In his recent book, Dedicated, author Pete Davis noted how those we most often admire carry, at their core, a set of unshakeable commitments or deep set of beliefs. These long-haul heroes have simply kept at it for years or even decades in their quest for creating a kinder world.
Today, numerous cultural forces push against our commitments to the long-haul. Our lives are, in many ways, burdened by distraction, infiltrated by short-term needs, and, in some cases, satisfaction.
We browse. We scroll. We sample. We enjoy. But, what we rarely do is commit to the dedication of building community. It’s hardly a new phenomenon. In fact, Robert Putnam first drew attention to this trend in his bestselling book, published in 2000, Bowling Alone. His points were prescient, his warnings clear.
This is where we need to step up. This is where we need to, as best and as humbly as we can, point towards a different way, a new path.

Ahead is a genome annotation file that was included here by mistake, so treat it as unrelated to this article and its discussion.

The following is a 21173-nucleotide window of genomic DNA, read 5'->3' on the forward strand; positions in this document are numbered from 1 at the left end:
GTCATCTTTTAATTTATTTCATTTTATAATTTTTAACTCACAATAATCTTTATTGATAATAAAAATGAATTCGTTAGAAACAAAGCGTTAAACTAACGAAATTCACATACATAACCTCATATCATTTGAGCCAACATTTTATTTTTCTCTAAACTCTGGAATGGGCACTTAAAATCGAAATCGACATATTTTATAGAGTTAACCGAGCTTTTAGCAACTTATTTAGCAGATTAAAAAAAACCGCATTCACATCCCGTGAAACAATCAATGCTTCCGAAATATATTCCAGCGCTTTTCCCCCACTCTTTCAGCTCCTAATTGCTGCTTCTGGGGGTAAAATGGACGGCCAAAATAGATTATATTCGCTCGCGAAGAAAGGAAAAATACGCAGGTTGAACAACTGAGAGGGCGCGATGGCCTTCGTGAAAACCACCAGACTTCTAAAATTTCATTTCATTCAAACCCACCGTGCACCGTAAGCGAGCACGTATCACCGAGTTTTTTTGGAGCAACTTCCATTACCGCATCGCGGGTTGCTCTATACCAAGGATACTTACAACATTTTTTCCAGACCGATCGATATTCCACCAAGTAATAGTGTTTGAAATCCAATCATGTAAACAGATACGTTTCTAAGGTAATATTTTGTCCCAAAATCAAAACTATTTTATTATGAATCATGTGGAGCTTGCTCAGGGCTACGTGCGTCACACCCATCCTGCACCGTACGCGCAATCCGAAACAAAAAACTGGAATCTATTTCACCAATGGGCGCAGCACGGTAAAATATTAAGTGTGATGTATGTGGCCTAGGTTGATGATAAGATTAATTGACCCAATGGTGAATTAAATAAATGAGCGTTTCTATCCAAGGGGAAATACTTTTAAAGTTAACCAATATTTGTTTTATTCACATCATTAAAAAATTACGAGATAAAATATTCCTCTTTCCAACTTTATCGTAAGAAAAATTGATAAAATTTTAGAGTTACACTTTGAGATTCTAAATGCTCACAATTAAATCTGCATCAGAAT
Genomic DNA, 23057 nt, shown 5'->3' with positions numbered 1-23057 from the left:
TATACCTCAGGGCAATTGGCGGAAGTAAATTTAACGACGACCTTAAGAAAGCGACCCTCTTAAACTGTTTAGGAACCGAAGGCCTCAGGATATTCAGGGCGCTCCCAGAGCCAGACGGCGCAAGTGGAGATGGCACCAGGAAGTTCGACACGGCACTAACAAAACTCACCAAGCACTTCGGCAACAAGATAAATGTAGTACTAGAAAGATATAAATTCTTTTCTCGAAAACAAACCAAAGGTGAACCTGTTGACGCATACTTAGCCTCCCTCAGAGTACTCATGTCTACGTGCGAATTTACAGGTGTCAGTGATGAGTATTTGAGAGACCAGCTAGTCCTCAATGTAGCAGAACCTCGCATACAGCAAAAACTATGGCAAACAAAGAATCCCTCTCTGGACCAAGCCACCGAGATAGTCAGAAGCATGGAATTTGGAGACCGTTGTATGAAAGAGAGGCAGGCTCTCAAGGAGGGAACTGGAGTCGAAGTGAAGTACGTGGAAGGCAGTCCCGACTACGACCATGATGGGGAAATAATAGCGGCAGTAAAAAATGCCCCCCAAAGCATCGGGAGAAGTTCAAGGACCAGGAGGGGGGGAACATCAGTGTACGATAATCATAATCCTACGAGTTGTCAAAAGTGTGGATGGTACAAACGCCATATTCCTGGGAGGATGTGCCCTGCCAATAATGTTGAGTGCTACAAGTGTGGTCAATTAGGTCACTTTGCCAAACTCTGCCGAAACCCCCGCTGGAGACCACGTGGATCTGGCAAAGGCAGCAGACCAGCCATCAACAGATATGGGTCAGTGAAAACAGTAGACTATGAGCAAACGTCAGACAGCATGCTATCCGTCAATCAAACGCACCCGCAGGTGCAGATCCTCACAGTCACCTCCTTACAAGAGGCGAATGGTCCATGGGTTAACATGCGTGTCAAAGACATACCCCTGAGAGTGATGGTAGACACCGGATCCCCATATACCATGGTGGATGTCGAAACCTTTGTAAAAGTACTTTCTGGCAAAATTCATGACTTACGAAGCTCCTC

This new path cannot be, solely, an intellectual exercise. It must, instead, be true community building, a commitment to service – not just talking about the way but joyously walking it. In short, it is about action more than thought. You cannot scroll by this. There is no browsing. We, as a community, need buy-in, commitment.
The recipe for community building is not complicated. It simply means showing up, committing to companionship, serving selflessly the common good as God gives us to see it… doing that all with a disciplined, rugged, weathered stick-to-it-ness. Ask yourself, do you have the community commitment it takes to build a kinder world? Are you in for the long-haul?
Through years of doing these simple tasks of dedication and perseverance, what do we become over time? Long-haul heroes.